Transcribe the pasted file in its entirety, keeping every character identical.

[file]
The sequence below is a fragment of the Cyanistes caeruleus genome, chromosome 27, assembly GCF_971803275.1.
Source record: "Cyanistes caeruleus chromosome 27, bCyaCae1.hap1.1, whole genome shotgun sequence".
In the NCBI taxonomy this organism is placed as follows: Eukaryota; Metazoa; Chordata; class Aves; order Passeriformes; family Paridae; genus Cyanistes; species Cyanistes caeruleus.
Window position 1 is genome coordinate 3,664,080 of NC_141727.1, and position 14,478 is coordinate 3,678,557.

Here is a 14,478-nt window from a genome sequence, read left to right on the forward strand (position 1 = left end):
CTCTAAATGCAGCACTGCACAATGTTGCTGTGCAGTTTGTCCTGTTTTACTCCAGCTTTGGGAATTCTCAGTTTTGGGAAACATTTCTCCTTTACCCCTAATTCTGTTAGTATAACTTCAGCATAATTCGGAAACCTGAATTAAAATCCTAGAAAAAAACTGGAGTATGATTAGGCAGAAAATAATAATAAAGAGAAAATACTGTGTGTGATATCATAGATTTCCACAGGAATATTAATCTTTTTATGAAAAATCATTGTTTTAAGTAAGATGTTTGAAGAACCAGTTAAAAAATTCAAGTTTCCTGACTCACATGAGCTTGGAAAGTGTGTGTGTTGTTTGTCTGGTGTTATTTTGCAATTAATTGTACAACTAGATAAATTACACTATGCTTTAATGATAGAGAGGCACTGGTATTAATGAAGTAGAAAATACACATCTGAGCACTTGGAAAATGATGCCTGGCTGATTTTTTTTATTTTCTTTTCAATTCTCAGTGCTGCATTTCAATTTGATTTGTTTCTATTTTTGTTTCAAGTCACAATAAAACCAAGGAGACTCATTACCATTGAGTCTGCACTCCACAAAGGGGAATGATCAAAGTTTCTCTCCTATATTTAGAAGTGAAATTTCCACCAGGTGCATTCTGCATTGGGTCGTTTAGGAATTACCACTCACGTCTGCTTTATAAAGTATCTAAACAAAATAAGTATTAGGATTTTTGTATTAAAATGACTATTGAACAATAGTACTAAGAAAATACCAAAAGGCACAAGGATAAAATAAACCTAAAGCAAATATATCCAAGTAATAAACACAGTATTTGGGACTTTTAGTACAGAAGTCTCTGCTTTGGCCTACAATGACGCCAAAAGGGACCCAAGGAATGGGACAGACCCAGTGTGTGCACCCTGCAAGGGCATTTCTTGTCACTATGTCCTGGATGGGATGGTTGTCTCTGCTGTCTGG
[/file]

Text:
The sequence below is a fragment of the Cyanistes caeruleus genome, chromosome 27, assembly GCF_971803275.1.
Source record: "Cyanistes caeruleus chromosome 27, bCyaCae1.hap1.1, whole genome shotgun sequence".
In the NCBI taxonomy this organism is placed as follows: Eukaryota; Metazoa; Chordata; class Aves; order Passeriformes; family Paridae; genus Cyanistes; species Cyanistes caeruleus.
Window position 1 is genome coordinate 3,664,080 of NC_141727.1, and position 14,478 is coordinate 3,678,557.

Here is a 14,478-nt window from a genome sequence, read left to right on the forward strand (position 1 = left end):
CTCTAAATGCAGCACTGCACAATGTTGCTGTGCAGTTTGTCCTGTTTTACTCCAGCTTTGGGAATTCTCAGTTTTGGGAAACATTTCTCCTTTACCCCTAATTCTGTTAGTATAACTTCAGCATAATTCGGAAACCTGAATTAAAATCCTAGAAAAAAACTGGAGTATGATTAGGCAGAAAATAATAATAAAGAGAAAATACTGTGTGTGATATCATAGATTTCCACAGGAATATTAATCTTTTTATGAAAAATCATTGTTTTAAGTAAGATGTTTGAAGAACCAGTTAAAAAATTCAAGTTTCCTGACTCACATGAGCTTGGAAAGTGTGTGTGTTGTTTGTCTGGTGTTATTTTGCAATTAATTGTACAACTAGATAAATTACACTATGCTTTAATGATAGAGAGGCACTGGTATTAATGAAGTAGAAAATACACATCTGAGCACTTGGAAAATGATGCCTGGCTGATTTTTTTTATTTTCTTTTCAATTCTCAGTGCTGCATTTCAATTTGATTTGTTTCTATTTTTGTTTCAAGTCACAATAAAACCAAGGAGACTCATTACCATTGAGTCTGCACTCCACAAAGGGGAATGATCAAAGTTTCTCTCCTATATTTAGAAGTGAAATTTCCACCAGGTGCATTCTGCATTGGGTCGTTTAGGAATTACCACTCACGTCTGCTTTATAAAGTATCTAAACAAAATAAGTATTAGGATTTTTGTATTAAAATGACTATTGAACAATAGTACTAAGAAAATACCAAAAGGCACAAGGATAAAATAAACCTAAAGCAAATATATCCAAGTAATAAACACAGTATTTGGGACTTTTAGTACAGAAGTCTCTGCTTTGGCCTACAATGACGCCAAAAGGGACCCAAGGAATGGGACAGACCCAGTGTGTGCACCCTGCAAGGGCATTTCTTGTCACTATGTCCTGGATGGGATGGTTGTCTCTGCTGTCTGG